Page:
Ex-U.S. Presidential wannabes lambast campaign coverage
This year’s headline keynote speakers at the CTIA annual industry showcase were former presidential candidates John Edwards and Fred Thompson? Last year the wireless show nabbed Former actual Presidents George H.W. Bush and Bill Clinton as keynote speakers.
After lamenting lost chances and nodding to the increasing importance of technology in campaigns, both politicians then got busy criticizing how the mainstream media has handled the presidential campaign so far.
Edwards spent a good deal of his keynote discussing how voters, despite wall to wall coverage of the campaign, seemed largely ignorant of the remaining hopefuls’ John McCain (R), Barack Obama (D) and Hillary Clinton (D) differing approaches to issues such as global warming, national security or health care.
“What you’d expect is a more informed electorate,” said Edwards in answer a question about the impact of 24-hour media coverage of the campaigns.
“Unfortunately that’s not the case,” he said during the questions session after his keynote.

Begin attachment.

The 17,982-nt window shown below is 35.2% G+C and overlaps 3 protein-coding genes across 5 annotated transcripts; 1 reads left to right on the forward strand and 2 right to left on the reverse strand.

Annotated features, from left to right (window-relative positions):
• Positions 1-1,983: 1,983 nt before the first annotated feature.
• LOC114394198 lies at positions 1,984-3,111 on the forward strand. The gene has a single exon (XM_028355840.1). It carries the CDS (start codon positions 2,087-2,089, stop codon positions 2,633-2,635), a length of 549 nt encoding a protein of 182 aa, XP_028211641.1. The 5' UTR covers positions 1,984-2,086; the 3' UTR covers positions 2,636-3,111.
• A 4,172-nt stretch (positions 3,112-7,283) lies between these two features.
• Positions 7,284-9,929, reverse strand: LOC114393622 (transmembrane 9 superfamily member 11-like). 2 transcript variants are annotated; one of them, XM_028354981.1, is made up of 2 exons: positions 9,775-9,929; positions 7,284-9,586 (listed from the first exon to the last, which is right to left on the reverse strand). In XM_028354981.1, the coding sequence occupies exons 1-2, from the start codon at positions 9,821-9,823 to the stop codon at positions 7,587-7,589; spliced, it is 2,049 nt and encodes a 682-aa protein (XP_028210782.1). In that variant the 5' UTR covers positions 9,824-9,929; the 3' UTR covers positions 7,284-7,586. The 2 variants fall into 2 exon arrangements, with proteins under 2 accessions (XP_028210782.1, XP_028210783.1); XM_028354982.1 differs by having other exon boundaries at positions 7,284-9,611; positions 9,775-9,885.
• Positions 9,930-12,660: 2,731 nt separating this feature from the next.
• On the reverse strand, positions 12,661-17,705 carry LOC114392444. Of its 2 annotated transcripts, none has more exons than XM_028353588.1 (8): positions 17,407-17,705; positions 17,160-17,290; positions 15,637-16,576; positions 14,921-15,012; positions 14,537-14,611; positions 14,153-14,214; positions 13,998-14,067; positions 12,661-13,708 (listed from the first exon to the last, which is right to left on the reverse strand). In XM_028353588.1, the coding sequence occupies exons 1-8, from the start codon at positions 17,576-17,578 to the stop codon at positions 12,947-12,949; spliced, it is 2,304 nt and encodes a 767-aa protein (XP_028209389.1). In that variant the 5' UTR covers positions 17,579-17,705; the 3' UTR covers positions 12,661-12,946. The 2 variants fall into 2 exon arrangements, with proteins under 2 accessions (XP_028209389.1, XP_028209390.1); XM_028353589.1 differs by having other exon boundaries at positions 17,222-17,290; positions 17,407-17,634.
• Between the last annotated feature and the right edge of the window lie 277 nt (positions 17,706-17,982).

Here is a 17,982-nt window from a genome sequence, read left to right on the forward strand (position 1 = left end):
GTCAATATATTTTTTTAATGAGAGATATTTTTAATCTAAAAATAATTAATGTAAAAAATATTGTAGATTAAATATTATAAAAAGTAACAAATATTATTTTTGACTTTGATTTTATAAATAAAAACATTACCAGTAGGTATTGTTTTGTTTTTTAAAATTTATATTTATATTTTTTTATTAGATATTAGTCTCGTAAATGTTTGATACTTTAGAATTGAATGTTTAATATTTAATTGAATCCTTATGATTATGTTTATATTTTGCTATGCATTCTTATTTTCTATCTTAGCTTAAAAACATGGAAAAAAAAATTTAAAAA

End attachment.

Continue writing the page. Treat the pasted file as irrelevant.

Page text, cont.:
“There is so much focus on the superficial. The American people deserve better. You deserve to be better informed than that,” said Edwards before refusing to reveal who he would vote for and saying that he would not consider a nomination for vice-president.
Thompson was equally contemptuous of the mainstream media campaign coverage.
“There’s nothing more dangerous than a writer or a television personality with dead airtime he’s got to fill up,” said the former actor.
“Controversy is the name of the game and sometimes it’s generated when it’s not really there,” he said of coverage of the campaign so far. “We’re seeing it in these campaigns, the good side and the bad side of these new ways to communicate,” said Thompson.
In his speech he referred to the double-edged sword of blogs and services like Twitter, which lets users send updates to a large group of people.
However, neither seemed to blame the media for their failure to win nominations for the top job. Thompson blamed his failure on his taking advice that he should “be himself.” Edwards said, “If some of you voted for me it wasn’t enough of you.”
(Photo: Sinead Carew / John Edwards (top); Fred Thompson (bottom)